For this flatter cheese, larger in diameter than my mold, it is easiest for me to paint on my wax, which is in a pot as shown below.  If you are going to make a lot of cheeses this size, I suggest trying a flat skillet/saute type pan.

At medium heat, melt your wax – this is a pretty fast process so keep an eye on it!

Paint or dip one side, let it dry, then the other, let it dry.  You will likely need a minimum of 2 coats.

Write a note with the name of the cheese, and most importantly, the date of waxing, place it on one side and wax it on.  This is so helpful because if you are like me, you will quickly lose track of all those dates you thought you’d never forget!

Pop the cheese in your “cave” (aging fridge), and turn it over whenever you can, hopefully at a minimum once a week.

Age for 1 to 4 months.  You can take a test nibble by slicing a tiny piece and then re-sealing with wax to continue aging.

Jack Cheese

Jack Cheese

   This creamy mild cheese is a good starting point for trying out your cheese press – but also, you can make it without a cheese press!  I’ll show both versions. There’s a great quick turn-around on this cheese too – ready in 1 to 4 months.

2 gallons (give or take a bit) whole goat milk

¼ teaspoon mesophilic-thermophilic culture (Danisco MA4002)

½ tsp liquid rennet, dissolved in ¼ cup cool water

1 tblspn non-iodized salt, optional

Heat the milk to 88 deg.  Once it has reached 88 deg, add the culture. When using the powdered cultures, it is a good practice to sprinkle it across the top and wait a few minutes before stirring it in, allowing it to begin its transition to becoming one with the milk and avoiding clots.

Warm the milk a bit to 90 deg.  Set your timer for 30 minutes, allowing the milk to ripen at circa 90 deg.

After 30 minutes, add the rennet (dissolved in cool water).

Let the milk sit at 90 deg for 30 to 45 minutes, waiting for the curd to develop a clean break.

After 45 minutes, check for your clean break.

Cut the curds in small ¼ inch cubes.  First horizontal, then vertical.  Then rotate the pot 45 deg (or just rotate it in your mind!) and cut at diagonal angles, to bisect/trisect the tall ½ inch curds you have just created (demonstrated in lower right pic).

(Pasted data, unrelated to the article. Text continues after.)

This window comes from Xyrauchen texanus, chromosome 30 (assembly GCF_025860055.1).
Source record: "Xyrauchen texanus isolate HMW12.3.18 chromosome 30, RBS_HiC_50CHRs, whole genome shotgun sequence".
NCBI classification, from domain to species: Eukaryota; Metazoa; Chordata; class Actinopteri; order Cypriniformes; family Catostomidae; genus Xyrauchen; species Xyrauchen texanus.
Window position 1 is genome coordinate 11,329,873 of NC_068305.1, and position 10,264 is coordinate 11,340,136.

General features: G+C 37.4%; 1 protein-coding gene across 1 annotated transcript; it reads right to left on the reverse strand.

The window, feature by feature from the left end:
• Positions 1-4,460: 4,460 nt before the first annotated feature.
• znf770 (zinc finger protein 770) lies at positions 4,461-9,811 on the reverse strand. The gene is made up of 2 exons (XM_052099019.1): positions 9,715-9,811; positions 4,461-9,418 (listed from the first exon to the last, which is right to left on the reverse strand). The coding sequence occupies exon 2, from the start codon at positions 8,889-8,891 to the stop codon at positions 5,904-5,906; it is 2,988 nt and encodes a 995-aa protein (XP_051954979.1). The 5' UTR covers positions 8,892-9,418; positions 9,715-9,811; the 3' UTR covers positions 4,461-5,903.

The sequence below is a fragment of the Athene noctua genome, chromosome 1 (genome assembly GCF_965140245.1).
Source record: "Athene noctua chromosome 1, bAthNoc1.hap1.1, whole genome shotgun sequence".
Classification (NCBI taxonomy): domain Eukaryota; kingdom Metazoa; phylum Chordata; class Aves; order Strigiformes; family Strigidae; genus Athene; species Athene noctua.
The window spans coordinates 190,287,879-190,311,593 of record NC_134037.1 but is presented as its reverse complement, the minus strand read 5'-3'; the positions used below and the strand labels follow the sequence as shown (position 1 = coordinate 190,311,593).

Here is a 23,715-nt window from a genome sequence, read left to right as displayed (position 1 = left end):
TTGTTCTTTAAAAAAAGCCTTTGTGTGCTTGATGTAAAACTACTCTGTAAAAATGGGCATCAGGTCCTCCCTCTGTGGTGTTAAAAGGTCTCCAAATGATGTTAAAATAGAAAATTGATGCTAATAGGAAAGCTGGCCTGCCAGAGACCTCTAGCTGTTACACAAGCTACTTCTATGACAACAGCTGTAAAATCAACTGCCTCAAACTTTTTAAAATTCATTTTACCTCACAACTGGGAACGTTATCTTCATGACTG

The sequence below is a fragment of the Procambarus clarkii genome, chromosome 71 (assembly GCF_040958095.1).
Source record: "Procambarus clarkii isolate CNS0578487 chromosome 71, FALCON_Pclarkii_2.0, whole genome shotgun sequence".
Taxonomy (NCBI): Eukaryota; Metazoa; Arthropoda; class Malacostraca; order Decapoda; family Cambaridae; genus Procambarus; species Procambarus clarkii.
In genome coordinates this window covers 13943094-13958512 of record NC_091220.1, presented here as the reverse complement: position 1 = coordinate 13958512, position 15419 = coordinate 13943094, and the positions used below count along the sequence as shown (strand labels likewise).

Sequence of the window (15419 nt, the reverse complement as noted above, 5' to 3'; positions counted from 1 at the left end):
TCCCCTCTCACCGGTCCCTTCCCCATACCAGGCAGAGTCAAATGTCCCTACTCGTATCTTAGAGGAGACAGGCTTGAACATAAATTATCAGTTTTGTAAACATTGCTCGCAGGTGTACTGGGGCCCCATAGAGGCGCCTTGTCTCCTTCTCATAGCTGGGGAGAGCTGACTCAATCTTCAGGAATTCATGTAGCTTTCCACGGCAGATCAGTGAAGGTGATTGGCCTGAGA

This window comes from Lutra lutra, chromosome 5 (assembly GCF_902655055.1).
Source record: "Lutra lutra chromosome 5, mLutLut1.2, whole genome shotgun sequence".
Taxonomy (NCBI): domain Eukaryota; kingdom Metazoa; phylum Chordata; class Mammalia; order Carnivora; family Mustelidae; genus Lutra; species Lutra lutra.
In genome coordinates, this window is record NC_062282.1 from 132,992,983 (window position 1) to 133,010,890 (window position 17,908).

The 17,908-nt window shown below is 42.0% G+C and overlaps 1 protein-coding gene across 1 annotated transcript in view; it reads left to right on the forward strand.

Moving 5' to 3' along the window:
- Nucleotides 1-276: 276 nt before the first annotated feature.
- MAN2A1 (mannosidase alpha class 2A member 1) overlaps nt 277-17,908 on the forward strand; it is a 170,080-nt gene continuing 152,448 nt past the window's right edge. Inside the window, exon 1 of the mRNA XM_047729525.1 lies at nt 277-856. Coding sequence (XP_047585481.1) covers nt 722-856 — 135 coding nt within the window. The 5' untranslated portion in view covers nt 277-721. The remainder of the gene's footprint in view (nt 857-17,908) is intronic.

Once you have finished cutting, stir gently off and on over a period of about 30 minutes, while slowly increasing the heat to about 100 deg.

Then maintain the 100 deg temp for about 30 minutes, again stirring off and on to keep the warm curds from matting together.  During this second period, let the temperature climb to 105-107 deg.

The pictures below were taken during this first hour of cooking the curds.

Now you have one more chunk of 30 minutes at the slightly elevated temp – anywhere from 100 to 107 deg is fine.  If you find that the curds are still soft, as in a silken tofu-type texture, opt for the higher temperature.  If you stay within that temperature range, it is very unlikely that you will over-cook the curds.

Hopefully the picture to the left will give you a good idea of what the curds will look like as you are approaching the pressing stage.  It doesn’t give you an idea of the feel though, if this is your first time working with cooked curds. There should be a firm springiness – for lack of a better comparison (someone, help me with one, please!) – like one of the softer-type gummy worms.  Gummy bear firmness is too firm – all is likely not lost, just get the curds out of the whey right then and proceed with the next steps, without the next 30 minutes of cooking.

At this point the curds will be settling to the bottom of the pot with a significant amount of whey on top of them.  Pour this whey into another container, getting as close to the curds as you can without starting an avalanche of curds!  OK, perhaps that is dramatized a bit – but you know what I mean.  If you prefer, you can use a sanitized pyrex cup (or anything) to scoop the whey out.